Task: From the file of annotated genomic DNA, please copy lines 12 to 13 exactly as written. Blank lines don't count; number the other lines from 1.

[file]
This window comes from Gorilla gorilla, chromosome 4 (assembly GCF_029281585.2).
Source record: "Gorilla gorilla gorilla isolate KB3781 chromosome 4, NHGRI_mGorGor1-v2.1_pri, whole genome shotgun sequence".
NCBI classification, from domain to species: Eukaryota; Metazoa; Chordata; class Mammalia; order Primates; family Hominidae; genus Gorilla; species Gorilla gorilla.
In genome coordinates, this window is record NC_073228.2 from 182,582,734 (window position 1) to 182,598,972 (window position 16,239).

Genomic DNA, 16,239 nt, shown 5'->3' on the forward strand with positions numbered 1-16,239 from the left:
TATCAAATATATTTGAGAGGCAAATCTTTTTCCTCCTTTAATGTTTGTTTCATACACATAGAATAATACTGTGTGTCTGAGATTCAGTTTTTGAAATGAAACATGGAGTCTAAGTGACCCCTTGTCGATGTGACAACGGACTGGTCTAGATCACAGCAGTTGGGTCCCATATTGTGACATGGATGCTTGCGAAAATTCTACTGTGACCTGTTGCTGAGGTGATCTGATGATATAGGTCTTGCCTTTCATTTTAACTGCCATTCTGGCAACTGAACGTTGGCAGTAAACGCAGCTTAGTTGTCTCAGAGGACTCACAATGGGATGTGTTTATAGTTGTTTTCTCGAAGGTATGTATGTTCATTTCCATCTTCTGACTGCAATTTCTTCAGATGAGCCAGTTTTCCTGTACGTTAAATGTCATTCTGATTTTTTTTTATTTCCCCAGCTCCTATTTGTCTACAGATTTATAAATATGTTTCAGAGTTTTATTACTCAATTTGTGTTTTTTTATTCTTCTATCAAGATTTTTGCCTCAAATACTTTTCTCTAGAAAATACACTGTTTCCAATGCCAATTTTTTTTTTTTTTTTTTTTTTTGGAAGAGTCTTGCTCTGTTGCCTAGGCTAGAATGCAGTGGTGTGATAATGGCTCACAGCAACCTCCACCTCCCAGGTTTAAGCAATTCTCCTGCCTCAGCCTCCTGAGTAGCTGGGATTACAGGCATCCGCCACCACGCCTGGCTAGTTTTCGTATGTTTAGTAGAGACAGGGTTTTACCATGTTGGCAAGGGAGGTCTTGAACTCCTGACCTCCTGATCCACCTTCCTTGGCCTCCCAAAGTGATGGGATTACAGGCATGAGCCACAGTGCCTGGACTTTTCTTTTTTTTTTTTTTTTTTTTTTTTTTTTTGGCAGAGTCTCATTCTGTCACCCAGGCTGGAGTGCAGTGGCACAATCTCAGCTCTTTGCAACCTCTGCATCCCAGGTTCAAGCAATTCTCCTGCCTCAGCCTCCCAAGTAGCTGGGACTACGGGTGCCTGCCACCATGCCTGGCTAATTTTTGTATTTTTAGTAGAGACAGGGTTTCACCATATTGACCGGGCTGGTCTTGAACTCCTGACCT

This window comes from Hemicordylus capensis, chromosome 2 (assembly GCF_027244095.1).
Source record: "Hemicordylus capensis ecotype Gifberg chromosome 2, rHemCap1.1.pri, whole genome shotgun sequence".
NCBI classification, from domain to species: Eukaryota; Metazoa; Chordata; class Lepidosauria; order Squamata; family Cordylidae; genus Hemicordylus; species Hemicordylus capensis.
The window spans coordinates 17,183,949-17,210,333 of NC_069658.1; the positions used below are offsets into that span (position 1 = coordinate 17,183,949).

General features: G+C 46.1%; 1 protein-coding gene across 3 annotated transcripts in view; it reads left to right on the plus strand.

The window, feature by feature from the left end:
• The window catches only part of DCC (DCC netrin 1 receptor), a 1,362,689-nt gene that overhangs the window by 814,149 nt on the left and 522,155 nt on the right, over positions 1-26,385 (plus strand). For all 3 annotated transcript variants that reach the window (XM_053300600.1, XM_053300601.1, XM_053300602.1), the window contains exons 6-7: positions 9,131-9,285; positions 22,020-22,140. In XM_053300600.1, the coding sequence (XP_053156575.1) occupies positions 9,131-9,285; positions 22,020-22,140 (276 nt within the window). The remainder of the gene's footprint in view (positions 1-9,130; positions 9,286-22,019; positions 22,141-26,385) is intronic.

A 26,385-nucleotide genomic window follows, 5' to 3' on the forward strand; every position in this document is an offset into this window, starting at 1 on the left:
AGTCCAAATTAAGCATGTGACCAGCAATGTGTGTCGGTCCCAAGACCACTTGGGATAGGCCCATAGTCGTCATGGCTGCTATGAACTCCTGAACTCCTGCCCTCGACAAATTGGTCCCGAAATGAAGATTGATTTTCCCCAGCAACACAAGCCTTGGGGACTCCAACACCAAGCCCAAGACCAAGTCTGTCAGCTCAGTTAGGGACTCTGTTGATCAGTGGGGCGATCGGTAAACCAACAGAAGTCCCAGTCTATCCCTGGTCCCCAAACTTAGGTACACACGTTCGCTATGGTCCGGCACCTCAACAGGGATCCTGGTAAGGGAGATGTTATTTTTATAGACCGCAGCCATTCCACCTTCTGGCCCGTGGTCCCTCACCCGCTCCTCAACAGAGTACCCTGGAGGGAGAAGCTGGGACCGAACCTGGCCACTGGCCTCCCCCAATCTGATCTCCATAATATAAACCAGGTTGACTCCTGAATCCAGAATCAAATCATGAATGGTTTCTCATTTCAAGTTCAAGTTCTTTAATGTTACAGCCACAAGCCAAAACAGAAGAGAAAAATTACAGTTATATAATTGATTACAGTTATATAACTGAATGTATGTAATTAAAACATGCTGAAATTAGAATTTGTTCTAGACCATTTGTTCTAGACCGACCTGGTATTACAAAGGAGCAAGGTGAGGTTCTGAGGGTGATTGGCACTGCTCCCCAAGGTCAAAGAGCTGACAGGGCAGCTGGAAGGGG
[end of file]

The window, feature by feature from the left end:
• The window catches only part of DCC (DCC netrin 1 receptor), a 1,362,689-nt gene that overhangs the window by 814,149 nt on the left and 522,155 nt on the right, over positions 1-26,385 (plus strand). For all 3 annotated transcript variants that reach the window (XM_053300600.1, XM_053300601.1, XM_053300602.1), the window contains exons 6-7: positions 9,131-9,285; positions 22,020-22,140. In XM_053300600.1, the coding sequence (XP_053156575.1) occupies positions 9,131-9,285; positions 22,020-22,140 (276 nt within the window). The remainder of the gene's footprint in view (positions 1-9,130; positions 9,286-22,019; positions 22,141-26,385) is intronic.